Tuesday, February 2, 2010
Joint USA/Canada Great Lakes Strategy Could Help or Hinder TSCA Chemical Reform
Last month the Great Lakes Binational Toxics Strategy (GLBTS) issued a report stating that they had achieved 12 of the 17 goals it set out to accomplish when the agreement was signed by the US and Canada in 1997. The report sets the stage for a not unsurprising face off between industry (who wants to scuttle any future agreements) and environmentalists (who want to expand future agreements to include new chemicals). How this plays out could both help and hinder the prospects for reform of the Toxic Substances Control Act.
The GLBTS was added in 1997 to the Great Lakes Water Quality Agreement, which was originally signed in 1972 and has been updated periodically. EPA and Environment Canada are now working to renegotiate the agreement, which they hold will allow them to build on the successes of the past to identify and address new chemicals of particular interest to the Great Lakes, over which both Canada and the US cooperate to protect. The GLBTS set milestones for reducing the levels of toxics in the Lakes.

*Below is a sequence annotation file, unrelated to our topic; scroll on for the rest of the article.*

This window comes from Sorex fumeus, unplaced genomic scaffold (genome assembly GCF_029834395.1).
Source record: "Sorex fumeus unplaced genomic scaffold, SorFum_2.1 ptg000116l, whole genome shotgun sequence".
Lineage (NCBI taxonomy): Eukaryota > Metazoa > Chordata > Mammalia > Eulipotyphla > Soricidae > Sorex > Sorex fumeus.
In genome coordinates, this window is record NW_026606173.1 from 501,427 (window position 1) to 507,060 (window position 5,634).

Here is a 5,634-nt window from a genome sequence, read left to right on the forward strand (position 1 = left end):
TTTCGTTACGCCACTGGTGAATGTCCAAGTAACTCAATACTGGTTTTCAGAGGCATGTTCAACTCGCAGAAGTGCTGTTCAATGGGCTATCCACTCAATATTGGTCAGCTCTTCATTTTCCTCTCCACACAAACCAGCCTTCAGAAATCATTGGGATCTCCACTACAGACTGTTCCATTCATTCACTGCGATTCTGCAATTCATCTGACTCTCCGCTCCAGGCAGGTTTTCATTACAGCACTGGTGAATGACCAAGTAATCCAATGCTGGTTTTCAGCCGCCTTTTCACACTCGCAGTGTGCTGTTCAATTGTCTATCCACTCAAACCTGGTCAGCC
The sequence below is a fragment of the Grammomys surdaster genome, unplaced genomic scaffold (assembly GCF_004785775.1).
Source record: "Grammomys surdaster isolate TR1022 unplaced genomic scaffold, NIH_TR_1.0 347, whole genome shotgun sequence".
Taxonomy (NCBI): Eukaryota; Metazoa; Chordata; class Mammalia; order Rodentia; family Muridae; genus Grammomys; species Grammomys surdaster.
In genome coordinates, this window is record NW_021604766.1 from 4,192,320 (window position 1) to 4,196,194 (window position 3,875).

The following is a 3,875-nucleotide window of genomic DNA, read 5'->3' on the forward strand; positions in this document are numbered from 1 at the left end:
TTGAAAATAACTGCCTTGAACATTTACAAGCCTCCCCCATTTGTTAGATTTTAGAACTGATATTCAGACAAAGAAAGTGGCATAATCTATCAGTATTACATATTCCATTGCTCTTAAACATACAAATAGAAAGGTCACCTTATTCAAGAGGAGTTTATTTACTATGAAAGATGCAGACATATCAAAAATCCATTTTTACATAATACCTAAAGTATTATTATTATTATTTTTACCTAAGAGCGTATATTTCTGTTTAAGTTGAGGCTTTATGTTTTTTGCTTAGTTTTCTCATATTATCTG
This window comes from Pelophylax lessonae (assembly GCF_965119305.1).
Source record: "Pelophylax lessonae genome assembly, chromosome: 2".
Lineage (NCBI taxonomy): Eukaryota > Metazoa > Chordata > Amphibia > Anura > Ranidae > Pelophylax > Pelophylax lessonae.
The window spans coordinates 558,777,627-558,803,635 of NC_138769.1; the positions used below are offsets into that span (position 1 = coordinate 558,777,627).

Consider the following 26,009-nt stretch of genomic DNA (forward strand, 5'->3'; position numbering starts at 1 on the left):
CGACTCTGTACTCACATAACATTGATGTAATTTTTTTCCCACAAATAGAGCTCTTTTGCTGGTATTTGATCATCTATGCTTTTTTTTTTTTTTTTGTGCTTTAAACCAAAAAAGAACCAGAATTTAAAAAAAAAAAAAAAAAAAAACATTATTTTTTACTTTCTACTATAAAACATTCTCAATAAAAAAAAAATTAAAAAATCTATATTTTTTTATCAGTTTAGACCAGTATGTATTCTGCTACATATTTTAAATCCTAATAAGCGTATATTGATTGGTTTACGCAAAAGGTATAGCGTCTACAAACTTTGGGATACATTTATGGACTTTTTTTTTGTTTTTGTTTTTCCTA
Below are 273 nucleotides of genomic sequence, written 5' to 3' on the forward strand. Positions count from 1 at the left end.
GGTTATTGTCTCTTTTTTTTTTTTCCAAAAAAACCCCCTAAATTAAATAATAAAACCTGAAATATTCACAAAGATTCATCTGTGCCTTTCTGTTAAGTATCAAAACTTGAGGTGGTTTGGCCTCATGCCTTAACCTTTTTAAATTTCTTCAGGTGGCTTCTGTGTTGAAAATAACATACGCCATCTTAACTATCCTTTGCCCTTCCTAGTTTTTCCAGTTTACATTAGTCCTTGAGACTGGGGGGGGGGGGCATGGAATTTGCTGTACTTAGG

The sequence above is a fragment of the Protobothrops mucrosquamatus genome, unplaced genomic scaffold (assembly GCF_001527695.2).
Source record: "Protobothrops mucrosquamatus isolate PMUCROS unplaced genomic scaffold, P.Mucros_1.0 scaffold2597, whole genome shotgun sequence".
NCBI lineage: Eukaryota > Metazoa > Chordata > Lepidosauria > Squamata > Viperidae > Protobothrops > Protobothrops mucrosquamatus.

Industry is opposed to the renegotiation, arguing that they should wait until the US decides how it will reform TSCA before expanding the GLBTS. They argue that the achievements have been largely accomplished through voluntary efforts by industry working with the binational regulators. Environmental groups counter that it took 12 years to reach what they say are modest goals, and then not even all of them. They prefer to see the voluntary actions made mandatory, with much more aggressive timelines for completion. They also argue that the initial goals were based on the "low-hanging fruit," that is, the easy ones - chemicals that had already been identified as of concern.
It seems likeley that the effort to renegotiate and expand the GLBTS will add to the pressure to reform TSCA. Industry is currently faced with a multitude of state-initiated actions, and the GLBTS would add yet another set of standards by which industry must comply. They would prefer a single national standard in the US (i.e., TSCA reform) and preferably one that coordinates with Canada, the EU and other regulatory bodies to maximize the cross-jurisdiction acceptability of data packages and assessments. Environmental and health advocacy groups would also like to see a national standard, albeit a much more prescriptive and data intensive one than industry envisions.
All of this plays out as the anticipation grows for Senator Lautenberg to reintroduce an updated version of his Kid Safe Chemical Act. At this point, I think all stakeholders want to see something on the table that can be debated.